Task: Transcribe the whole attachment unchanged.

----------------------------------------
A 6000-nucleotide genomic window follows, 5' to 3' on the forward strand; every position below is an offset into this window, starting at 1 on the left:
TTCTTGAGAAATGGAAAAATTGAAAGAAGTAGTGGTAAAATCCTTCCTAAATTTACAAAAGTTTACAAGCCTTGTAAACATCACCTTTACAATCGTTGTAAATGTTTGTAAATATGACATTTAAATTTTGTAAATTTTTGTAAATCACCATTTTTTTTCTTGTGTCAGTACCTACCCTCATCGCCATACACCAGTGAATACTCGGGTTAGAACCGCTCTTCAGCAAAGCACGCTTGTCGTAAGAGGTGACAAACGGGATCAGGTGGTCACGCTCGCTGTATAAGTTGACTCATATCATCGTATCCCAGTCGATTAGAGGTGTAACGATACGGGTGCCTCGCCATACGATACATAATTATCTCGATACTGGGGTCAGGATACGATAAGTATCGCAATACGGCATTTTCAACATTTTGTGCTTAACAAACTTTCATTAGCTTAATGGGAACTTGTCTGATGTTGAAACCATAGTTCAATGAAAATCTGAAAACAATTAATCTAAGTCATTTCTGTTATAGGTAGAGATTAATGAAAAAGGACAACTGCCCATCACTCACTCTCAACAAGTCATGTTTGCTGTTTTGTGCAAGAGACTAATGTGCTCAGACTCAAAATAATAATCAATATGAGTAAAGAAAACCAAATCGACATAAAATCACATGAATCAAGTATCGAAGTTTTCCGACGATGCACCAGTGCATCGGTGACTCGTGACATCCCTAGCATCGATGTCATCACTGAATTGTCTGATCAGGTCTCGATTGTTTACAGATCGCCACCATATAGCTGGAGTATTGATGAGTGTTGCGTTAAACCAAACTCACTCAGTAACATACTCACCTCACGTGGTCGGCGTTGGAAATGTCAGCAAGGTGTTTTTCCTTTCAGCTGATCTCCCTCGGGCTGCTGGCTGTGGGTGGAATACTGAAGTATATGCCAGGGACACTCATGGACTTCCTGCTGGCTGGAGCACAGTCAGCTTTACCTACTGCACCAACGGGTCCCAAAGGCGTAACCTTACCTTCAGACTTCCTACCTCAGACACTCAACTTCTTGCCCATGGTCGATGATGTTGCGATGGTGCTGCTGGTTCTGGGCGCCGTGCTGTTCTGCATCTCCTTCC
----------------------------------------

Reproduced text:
A 6000-nucleotide genomic window follows, 5' to 3' on the forward strand; every position below is an offset into this window, starting at 1 on the left:
TTCTTGAGAAATGGAAAAATTGAAAGAAGTAGTGGTAAAATCCTTCCTAAATTTACAAAAGTTTACAAGCCTTGTAAACATCACCTTTACAATCGTTGTAAATGTTTGTAAATATGACATTTAAATTTTGTAAATTTTTGTAAATCACCATTTTTTTTCTTGTGTCAGTACCTACCCTCATCGCCATACACCAGTGAATACTCGGGTTAGAACCGCTCTTCAGCAAAGCACGCTTGTCGTAAGAGGTGACAAACGGGATCAGGTGGTCACGCTCGCTGTATAAGTTGACTCATATCATCGTATCCCAGTCGATTAGAGGTGTAACGATACGGGTGCCTCGCCATACGATACATAATTATCTCGATACTGGGGTCAGGATACGATAAGTATCGCAATACGGCATTTTCAACATTTTGTGCTTAACAAACTTTCATTAGCTTAATGGGAACTTGTCTGATGTTGAAACCATAGTTCAATGAAAATCTGAAAACAATTAATCTAAGTCATTTCTGTTATAGGTAGAGATTAATGAAAAAGGACAACTGCCCATCACTCACTCTCAACAAGTCATGTTTGCTGTTTTGTGCAAGAGACTAATGTGCTCAGACTCAAAATAATAATCAATATGAGTAAAGAAAACCAAATCGACATAAAATCACATGAATCAAGTATCGAAGTTTTCCGACGATGCACCAGTGCATCGGTGACTCGTGACATCCCTAGCATCGATGTCATCACTGAATTGTCTGATCAGGTCTCGATTGTTTACAGATCGCCACCATATAGCTGGAGTATTGATGAGTGTTGCGTTAAACCAAACTCACTCAGTAACATACTCACCTCACGTGGTCGGCGTTGGAAATGTCAGCAAGGTGTTTTTCCTTTCAGCTGATCTCCCTCGGGCTGCTGGCTGTGGGTGGAATACTGAAGTATATGCCAGGGACACTCATGGACTTCCTGCTGGCTGGAGCACAGTCAGCTTTACCTACTGCACCAACGGGTCCCAAAGGCGTAACCTTACCTTCAGACTTCCTACCTCAGACACTCAACTTCTTGCCCATGGTCGATGATGTTGCGATGGTGCTGCTGGTTCTGGGCGCCGTGCTGTTCTGCATCTCCTTCC